If you notice your toddler isn’t meeting speech milestones, it can be stressful. You may wonder if your child has a developmental difference. Not having expressive language can also be challenging for a child. Because of their speech delay, the toddler can’t tell you what they want, even if they know, so they may communicate by crying, hitting, or biting.
Speech delays existed long before COVID-19, and research on the effects of the pandemic on children’s development is limited. However, one recent study based on babies born during the early pandemic lockdowns suggested these children were more likely to have speech delays.
Remember, not all babies born during the pandemic have delays, and babies born in a post-lockdown world will. A speech delay is not always a sign of a developmental difference, though it can be. The most important takeaway is that support is available for parents and toddlers. Here’s what to know.
There’s not one main cause of speech delays in toddlers. Even if there was, each child deserves individualized support. Think about it: Say the most common reason for a pulled muscle was running, but you pulled your hamstring and don’t run. “Take some time off running” and “stretch before running” likely aren’t helpful pieces of advice. The same goes for children with developmental delays. A few reasons for speech delays include autism or hearing issues. Your child may also be a late bloomer who simply needs some extra support.
If you feel your toddler is falling behind on speech milestones, don’t panic. However, know that you can seek support whenever you feel it is best. Your pediatrician may recommend an evaluation with early intervention. On the flip side, they may call for a “wait and see approach.” For example, if a child doesn’t have at least one word at 12 months, the doctor may suggest holding off an assessment or therapy until 18 months.
As a parent, you can choose whether to take or leave this advice. If you’re concerned or feel the speech delay is causing challenges at home, such as frequent tantrums, you may want to seek assistance.
Speech therapists will often tell you they don’t “cure” toddlers. They support them, though.
Your pediatrician can give you numbers for your state’s early intervention services, which are publicly funded, free, or reduced-cost programs for any child who meets requirements. You’ll call the early intervention program in your state, and they will set up an evaluation for your toddler (if the child is over 3, you’ll go through the public school system).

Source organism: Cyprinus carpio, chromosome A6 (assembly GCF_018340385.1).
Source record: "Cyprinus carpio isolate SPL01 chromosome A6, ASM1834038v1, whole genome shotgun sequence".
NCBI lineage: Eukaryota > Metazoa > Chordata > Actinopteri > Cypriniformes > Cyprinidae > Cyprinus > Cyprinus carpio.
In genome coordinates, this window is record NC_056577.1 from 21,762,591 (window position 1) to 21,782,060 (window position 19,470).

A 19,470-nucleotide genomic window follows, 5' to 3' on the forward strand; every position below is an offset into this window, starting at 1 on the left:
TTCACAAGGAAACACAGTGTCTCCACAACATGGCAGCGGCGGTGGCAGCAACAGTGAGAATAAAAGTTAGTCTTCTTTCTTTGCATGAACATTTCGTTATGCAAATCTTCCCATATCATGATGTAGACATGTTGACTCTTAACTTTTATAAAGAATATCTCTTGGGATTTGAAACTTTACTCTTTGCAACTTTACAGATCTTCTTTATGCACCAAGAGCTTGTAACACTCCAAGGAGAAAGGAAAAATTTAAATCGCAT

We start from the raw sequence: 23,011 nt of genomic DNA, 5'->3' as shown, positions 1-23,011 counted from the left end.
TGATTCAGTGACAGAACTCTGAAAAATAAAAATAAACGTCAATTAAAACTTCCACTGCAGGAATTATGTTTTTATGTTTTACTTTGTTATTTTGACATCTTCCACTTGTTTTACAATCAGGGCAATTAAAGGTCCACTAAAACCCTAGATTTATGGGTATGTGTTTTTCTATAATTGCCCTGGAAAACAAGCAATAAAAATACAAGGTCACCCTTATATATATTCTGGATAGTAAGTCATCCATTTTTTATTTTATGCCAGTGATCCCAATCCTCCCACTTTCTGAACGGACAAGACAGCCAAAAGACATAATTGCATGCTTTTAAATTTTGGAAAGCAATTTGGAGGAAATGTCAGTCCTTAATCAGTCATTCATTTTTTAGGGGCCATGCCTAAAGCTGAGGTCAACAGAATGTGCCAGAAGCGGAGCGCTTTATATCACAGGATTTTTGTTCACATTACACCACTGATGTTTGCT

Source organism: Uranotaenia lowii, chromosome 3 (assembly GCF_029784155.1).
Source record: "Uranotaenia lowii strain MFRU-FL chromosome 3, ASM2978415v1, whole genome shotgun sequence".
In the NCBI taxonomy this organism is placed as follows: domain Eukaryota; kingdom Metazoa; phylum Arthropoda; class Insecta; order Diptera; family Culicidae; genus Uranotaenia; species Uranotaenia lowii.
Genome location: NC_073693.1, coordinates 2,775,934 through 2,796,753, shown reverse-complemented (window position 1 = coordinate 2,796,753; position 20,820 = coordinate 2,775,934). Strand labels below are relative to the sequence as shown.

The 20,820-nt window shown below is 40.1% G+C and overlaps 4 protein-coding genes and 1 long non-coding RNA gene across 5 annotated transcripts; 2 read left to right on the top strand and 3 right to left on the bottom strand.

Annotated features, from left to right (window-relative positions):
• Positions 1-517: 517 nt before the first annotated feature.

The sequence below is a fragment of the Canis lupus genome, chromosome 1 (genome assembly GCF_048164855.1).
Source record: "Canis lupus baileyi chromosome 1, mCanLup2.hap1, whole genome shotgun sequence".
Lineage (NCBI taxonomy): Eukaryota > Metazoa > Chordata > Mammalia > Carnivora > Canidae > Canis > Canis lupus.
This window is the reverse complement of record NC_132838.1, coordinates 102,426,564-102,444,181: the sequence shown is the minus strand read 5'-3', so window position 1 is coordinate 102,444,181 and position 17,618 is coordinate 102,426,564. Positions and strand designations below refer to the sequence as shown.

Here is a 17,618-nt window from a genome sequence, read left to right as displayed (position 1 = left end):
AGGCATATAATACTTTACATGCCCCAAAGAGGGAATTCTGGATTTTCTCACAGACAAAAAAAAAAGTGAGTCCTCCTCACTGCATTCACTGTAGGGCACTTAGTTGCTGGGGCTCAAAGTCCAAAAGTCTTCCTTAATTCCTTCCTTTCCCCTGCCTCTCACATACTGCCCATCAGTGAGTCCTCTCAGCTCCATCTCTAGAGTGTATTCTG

You’ll share your concerns, and they’ll set your family up with an evaluator. The person, probably a speech language pathologist, will try to engage your child in a series of activities, like pointing to items in a book. They’ll score your child. If they qualify, they’ll give you more information on setting up services. These services may include twice-weekly, 30-minute therapy sessions. They will reevaluate your child for needs every six months.
Some people find qualifying for early intervention a relief — their child will finally get support. Others may become concerned, and some may have mixed feelings. All these feelings are valid — we want what’s best for our children. Remember that early intervention is a means to make that happen. If you’re struggling, ask if your pediatrician knows of any mental health providers. If your child receives an autism spectrum diagnosis, you may be able to find support groups through your toddler’s early intervention specialist or pediatrician.
If the toddler doesn’t qualify, but you’re concerned, you can look into private speech therapy. Local Facebook groups, your pediatrician, or friends and family may be able to provide referrals. If your child is in nursery school or day care, the faculty and staff may also have recommendations.
Speech delays can be troubling for parents who want to see their children thrive. For children, speech delays are frustrating. They may know they want something from the fridge, but they can’t tell you. Cue the big feelings. A speech delay is a symptom of hearing problems and autism. Not every child with a speech delay will go on to be diagnosed with those issues. Support is available for you and your family. If you’re concerned, there’s no harm in having your toddler evaluated for early intervention services through your state. If your child doesn’t qualify, you may be able to get private speech therapy for them. Your feelings and stress level matter, too. If you need mental health help, speak with a therapist or ask about support groups for parents of children with developmental delays and differences.
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